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Aldehyde dehydrogenase 1A1 (ALDH1A1) is a member of a superfamily of detoxification enzymes found in various tissues that participate in the oxidation of both aliphatic and aromatic aldehydes. In the brain, ALDH1A1 participates in the metabolism of catecholamines including dopamine (DA) and norepinephrine, but is uniquely expressed in a subset of dopaminergic (DAergic) neurons in the ventral mesencephalon where it converts 3,4-dihydroxyphenylacetaldehyde, a potentially toxic aldehyde, to 3,4-dihydroxyphenylacetic acid, a non toxic metabolite. Therefore, loss of ALDH1A1 expression could be predicted to alter DA metabolism and potentially increase neurotoxicity in ventral mesencephalic DA neurons. Recent reports of reduced levels of expression of both Aldh1a1 mRNA and protein in the substantia nigra (SN) of Parkinson's disease patients suggest possible involvement of ALDH1A1 in this progressive neurodegenerative disease. The present study used an Aldh1a1 null mouse to assess the influence of ALDH1A1 on the function and maintenance of the DAergic system. Results indicate that the absence of Aldh1a1 did not negatively affect growth and development of SN DA neurons nor alter protein expression levels of tyrosine hydroxylase, the DA transporter or vesicular monoamine transporter 2. However, absence of Aldh1a1 significantly increased basal extracellular DA levels, decreased KCl and amphetamine stimulated DA release and decreased DA re-uptake and resulted in more tyrosine hydroxylase expressing neurons in the SN than in wildtype animals. These data suggest that in young adult animals with deletion of the Aldh1a1 gene there is altered DA metabolism and dysfunction of the DA transporter and DA release mechanisms. Copyright © 2011 Elsevier B.V. All rights reserved.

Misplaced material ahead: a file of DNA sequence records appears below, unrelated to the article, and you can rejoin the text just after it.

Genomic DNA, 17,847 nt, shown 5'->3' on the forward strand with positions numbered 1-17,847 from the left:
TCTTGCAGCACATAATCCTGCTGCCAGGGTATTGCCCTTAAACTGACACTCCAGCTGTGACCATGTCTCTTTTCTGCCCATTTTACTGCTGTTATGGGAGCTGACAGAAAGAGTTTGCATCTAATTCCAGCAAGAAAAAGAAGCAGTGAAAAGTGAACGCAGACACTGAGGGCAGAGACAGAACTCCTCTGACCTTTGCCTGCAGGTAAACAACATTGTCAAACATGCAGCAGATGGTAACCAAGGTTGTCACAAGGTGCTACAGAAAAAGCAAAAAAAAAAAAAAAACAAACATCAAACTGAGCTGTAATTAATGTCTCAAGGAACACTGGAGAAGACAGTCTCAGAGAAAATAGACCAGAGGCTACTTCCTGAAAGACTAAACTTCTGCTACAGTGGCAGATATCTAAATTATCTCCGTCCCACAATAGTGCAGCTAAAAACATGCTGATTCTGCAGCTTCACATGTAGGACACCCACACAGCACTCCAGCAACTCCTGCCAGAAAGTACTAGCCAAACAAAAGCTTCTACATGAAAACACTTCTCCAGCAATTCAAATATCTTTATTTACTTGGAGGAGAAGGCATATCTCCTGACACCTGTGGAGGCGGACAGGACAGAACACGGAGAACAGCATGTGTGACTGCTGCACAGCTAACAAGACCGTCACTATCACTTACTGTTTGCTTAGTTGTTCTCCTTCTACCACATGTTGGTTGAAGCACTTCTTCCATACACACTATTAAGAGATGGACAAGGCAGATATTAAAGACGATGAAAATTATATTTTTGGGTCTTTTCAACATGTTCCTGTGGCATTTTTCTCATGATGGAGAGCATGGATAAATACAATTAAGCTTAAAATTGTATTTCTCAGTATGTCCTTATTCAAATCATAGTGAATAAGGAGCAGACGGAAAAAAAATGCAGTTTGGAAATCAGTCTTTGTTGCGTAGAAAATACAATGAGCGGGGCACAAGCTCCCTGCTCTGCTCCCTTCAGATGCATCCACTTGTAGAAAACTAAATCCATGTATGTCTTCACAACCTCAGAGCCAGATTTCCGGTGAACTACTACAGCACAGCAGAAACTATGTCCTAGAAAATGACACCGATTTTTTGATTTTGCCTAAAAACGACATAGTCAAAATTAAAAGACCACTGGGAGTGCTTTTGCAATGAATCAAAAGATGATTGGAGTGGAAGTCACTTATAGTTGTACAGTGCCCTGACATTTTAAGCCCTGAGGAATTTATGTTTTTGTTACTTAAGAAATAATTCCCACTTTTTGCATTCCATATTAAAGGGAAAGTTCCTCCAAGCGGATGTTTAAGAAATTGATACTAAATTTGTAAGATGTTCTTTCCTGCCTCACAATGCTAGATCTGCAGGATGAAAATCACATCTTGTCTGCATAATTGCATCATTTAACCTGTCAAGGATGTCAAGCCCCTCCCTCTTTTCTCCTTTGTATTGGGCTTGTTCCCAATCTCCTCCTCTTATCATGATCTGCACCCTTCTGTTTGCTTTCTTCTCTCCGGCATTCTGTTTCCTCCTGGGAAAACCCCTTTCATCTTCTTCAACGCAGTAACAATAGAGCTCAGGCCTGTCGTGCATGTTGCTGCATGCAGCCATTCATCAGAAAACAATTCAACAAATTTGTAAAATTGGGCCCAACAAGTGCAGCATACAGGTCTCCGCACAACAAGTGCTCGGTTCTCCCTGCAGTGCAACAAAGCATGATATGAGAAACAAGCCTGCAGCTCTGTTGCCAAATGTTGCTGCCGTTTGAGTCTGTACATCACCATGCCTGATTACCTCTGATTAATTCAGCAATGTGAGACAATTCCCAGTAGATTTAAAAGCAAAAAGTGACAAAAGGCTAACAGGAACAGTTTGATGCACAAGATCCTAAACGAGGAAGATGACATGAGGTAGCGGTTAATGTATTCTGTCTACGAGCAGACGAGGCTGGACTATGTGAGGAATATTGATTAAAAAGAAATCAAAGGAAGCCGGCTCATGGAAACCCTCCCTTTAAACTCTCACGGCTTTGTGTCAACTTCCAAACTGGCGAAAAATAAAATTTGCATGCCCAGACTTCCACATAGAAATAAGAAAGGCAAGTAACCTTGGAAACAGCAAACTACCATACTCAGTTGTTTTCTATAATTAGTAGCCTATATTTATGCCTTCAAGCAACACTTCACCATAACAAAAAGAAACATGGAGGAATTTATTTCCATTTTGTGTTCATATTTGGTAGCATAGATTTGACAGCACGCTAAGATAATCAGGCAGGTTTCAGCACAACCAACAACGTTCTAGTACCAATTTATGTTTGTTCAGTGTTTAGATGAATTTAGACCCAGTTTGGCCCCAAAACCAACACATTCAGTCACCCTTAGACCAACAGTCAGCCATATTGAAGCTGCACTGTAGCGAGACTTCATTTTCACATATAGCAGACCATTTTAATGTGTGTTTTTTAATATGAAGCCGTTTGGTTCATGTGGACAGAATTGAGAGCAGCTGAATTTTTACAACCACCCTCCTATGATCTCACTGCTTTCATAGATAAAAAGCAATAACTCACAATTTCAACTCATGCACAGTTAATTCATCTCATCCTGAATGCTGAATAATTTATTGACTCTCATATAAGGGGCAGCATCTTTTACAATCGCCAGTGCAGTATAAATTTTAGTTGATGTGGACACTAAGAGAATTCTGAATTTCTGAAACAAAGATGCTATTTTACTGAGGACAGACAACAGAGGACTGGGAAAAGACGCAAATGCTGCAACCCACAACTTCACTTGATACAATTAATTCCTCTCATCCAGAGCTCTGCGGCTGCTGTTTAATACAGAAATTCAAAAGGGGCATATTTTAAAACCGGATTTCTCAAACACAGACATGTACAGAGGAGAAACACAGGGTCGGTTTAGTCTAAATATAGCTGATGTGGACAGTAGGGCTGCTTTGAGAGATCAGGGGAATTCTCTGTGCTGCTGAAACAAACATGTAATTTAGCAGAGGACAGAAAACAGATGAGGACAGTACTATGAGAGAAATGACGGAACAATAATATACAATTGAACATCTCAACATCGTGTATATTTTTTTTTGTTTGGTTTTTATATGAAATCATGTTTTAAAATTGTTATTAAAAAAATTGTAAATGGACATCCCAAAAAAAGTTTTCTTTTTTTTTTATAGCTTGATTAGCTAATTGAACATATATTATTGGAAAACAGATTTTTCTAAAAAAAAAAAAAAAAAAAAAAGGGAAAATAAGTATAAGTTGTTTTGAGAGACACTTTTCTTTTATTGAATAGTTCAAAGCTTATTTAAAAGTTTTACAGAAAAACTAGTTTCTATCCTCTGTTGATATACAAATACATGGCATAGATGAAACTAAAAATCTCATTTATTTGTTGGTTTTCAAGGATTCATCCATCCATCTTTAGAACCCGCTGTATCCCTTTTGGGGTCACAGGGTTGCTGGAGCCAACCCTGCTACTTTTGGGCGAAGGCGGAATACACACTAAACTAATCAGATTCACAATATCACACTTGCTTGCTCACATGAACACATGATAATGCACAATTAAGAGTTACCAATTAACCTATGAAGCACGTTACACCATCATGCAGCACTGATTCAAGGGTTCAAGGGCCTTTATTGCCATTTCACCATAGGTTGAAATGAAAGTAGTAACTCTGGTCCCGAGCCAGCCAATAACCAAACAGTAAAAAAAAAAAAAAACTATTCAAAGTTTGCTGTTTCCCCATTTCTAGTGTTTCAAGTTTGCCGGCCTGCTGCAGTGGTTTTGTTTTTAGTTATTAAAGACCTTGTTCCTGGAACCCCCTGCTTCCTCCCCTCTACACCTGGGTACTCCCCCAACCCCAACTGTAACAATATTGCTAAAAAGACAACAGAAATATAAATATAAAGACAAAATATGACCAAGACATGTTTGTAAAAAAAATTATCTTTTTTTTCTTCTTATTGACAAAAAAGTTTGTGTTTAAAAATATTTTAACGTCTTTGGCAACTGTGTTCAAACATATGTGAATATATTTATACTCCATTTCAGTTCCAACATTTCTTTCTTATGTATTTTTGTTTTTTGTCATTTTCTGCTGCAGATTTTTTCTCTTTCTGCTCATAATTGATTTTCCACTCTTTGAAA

David W Anderson, Rebecca C Schray, Gregg Duester, Jay S Schneider. Functional significance of aldehyde dehydrogenase ALDH1A1 to the nigrostriatal dopamine system. Brain research. 2011 Aug 23;1408:81-7

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PMID: 21784415

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